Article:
introducing a catalyst element into the silicon film by ion implantation or ion doping;

activating the doped impurities by heat treatment at 600 C. or lower for a duration of within 8 hours;

forming interlayer insulators; and

forming source and drain electrodes.

In the process steps above, the order of the fifth and the step next thereto can be reversed. That is, the step of doping impurities can be performed before or after that of introducing the catalyst element. The catalyst element introduced mainly into the source and the drain regions considerably accelerates the crystallization of the regions. Accordingly, the activation can be performed sufficiently at 600 C. or lower, typically, at 550 C. or lower. A duration of 8 hours or less, typically, of 4 hours or less is sufficient for the annealing. In particular, the crystallization is found to proceed extremely swiftly when the catalyst element is introduced into the silicon film using ion implantation or ion doping, because the element is found to be uniformly distributed in the silicon film.

The process according to the present invention is characterized in that it comprises adding a catalyst element unfavorable for silicon, but that the concentration thereof in the active region is suppressed to an extremely low level of 11018 cm-3 or lower. That is, all of the aforementioned processes comprises providing a mask or a gate electrode on the active region to use in doping. Accordingly, the catalyst element would not be directly brought into contact with or implanted into the active region. Thus, the reliability and the characteristics of the TFT can be kept without being impaired. In particular, by incorporating nickel into the impurity region at a concentration of 10 times or higher as compared to the active region and by optimally setting the annealing temperature and the duration, the impurity region can be activated while maintaining it in an amorphous state. Since the annealing is performed maintaining thermal equilibrium, no such temperature difference which occurs in laser annealing is encountered.

The present invention is illustrated in greater detail referring to non-limiting examples below. It should be understood, however, that the present invention is not to be construed as being limited thereto.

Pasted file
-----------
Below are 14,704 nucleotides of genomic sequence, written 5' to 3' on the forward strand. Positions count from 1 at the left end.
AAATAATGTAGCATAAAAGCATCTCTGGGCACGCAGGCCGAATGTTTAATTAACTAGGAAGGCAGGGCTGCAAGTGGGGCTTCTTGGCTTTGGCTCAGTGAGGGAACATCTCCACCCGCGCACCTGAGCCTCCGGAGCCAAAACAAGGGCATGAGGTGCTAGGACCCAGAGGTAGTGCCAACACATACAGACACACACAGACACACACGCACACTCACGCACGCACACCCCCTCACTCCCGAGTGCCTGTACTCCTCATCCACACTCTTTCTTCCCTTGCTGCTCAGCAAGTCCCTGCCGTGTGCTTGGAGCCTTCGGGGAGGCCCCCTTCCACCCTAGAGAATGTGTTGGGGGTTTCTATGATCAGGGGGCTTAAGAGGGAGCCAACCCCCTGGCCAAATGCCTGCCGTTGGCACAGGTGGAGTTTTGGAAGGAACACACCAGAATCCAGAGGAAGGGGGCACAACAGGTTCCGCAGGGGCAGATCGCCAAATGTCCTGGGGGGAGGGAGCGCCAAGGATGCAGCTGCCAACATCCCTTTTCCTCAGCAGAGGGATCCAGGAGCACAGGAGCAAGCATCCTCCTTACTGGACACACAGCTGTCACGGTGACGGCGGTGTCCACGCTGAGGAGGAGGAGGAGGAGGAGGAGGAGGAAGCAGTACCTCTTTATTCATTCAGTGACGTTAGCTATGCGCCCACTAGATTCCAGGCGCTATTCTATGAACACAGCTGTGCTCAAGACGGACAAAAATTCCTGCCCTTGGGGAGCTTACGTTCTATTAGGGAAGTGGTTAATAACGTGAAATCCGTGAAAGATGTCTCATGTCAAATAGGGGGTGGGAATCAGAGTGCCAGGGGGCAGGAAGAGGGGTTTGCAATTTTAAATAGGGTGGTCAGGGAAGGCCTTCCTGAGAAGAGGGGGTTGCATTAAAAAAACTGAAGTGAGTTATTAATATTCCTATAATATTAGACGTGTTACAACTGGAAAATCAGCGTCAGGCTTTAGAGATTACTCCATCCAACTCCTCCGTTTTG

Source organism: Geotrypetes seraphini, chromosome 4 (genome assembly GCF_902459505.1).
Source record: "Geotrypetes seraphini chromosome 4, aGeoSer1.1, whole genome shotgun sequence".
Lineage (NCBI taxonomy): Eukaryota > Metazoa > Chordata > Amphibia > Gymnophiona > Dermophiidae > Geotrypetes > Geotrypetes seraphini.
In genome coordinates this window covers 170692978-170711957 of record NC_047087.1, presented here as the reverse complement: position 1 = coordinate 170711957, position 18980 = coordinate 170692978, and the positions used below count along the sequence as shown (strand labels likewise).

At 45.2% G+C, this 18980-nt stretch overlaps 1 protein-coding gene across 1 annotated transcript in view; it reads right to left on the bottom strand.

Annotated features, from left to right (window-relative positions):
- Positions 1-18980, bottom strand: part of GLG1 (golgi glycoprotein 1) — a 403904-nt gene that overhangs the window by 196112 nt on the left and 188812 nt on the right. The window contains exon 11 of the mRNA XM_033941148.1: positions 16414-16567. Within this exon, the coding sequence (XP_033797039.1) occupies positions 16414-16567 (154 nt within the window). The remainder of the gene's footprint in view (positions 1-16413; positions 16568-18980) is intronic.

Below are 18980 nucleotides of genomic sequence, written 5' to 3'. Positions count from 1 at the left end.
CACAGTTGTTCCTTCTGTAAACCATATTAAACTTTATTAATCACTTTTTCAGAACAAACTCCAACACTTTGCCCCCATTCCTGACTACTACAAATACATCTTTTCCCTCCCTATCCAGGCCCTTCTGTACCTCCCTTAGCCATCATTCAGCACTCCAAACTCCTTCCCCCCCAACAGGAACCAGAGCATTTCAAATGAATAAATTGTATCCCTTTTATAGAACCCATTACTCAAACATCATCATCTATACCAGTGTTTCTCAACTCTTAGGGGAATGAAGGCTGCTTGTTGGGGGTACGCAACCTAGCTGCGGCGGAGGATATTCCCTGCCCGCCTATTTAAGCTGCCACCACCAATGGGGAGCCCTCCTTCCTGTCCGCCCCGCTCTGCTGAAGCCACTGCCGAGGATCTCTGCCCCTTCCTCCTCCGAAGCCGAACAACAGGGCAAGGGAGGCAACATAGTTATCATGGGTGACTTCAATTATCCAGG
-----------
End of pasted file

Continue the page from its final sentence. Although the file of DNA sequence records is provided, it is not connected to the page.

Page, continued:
EXAMPLE 1

FIG. 1 shows the cross section view of the step sequential structures obtained by a process according to an embodiment of the present invention. Referring to FIG. 1, a tantalum film was formed at a thickness of from 3,000 to 8,000 Å, for example, at a thickness of 5,000 Å on a Corning #7059 glass substrate 1, and was patterned to form a gate electrode 2. Then, an anodic oxide film 3 was formed at a thickness of from 1,000 to 3,000 Å, for example, at a thickness of 2,000 Å by anodically oxidizing the surface of the tantalum film. Then, a silicon nitride film 4 was deposited by plasma CVD at a thickness of from 1,000 to 5,000 Å, for example, at a thickness of 1,500 Å. This step was followed by the deposition of an intrinsic (I-type) amorphous silicon film thereon by plasma CVD to a thickness of from 200 to 1,500 Å, for example, to a thickness of 500 Å in this case. The resulting amorphous silicon film was patterned to obtain a semiconductor region 5 as shown in FIG. 1 (A).

The surface of the resulting substrate was coated with a photoresist, and was exposed from the back of the substrate to form a mask 6 in accordance with the pattern of the gate electrode as shown in FIG. 1 (B).

The resulting mask 6 was used to implant phosphorus as an impurity into the semiconductor region 5 by ion doping. Ion doping was performed using phosphine (PH3) as the doping gas, and applying an accelerating voltage in the range of from 60 to 90 kV, for example, at 80 kV, at a dose in the range of from 11015 to 81015 cm-2. Phosphorus in this case was incorporated at a dose of 21015 cm-2. In this manner, N-type impurity regions 7a and 7b were formed as shown in FIG. 1 (C).

Then, nickel ions were implanted by ion doping using the mask 6. The dose was in the range of from 21013 to 21014 cm-2, more specifically, at 51013 cm-2, for example. As a result, the concentration of nickel in the N-type impurity regions 26a and 26b was found to be about 51018 cm-3. Thus was obtained a structure as shown in FIG. 1 (D).

The resulting structure was then subjected to annealing at 500 C. for a duration of 4 hours in a hydrogen atmosphere containing hydrogen at a partial pressure of, preferably, from 0.1 to 1 atm. In this manner, the impurity was activated. Since nickel ions were previously implanted into the impurity regions, recrystallization was found to proceed acceleratingly in these, regions by the catalytic function of nickel on the crystallization. Thus were the impurity regions 7a and 7b activated.

Subsequently, a 3,000 Å thick silicon oxide film 8 was deposited as an interlayer insulator by plasma CVD, and contact holes were formed therein to establish electrodes with interconnections 9a and 9b for the source and the drain regions of the TFT, using a multilayered film comprising metallic materials, such as titanium nitride and aluminum. Thus was implemented a complete thin film transistor as shown in FIG. 1 (E).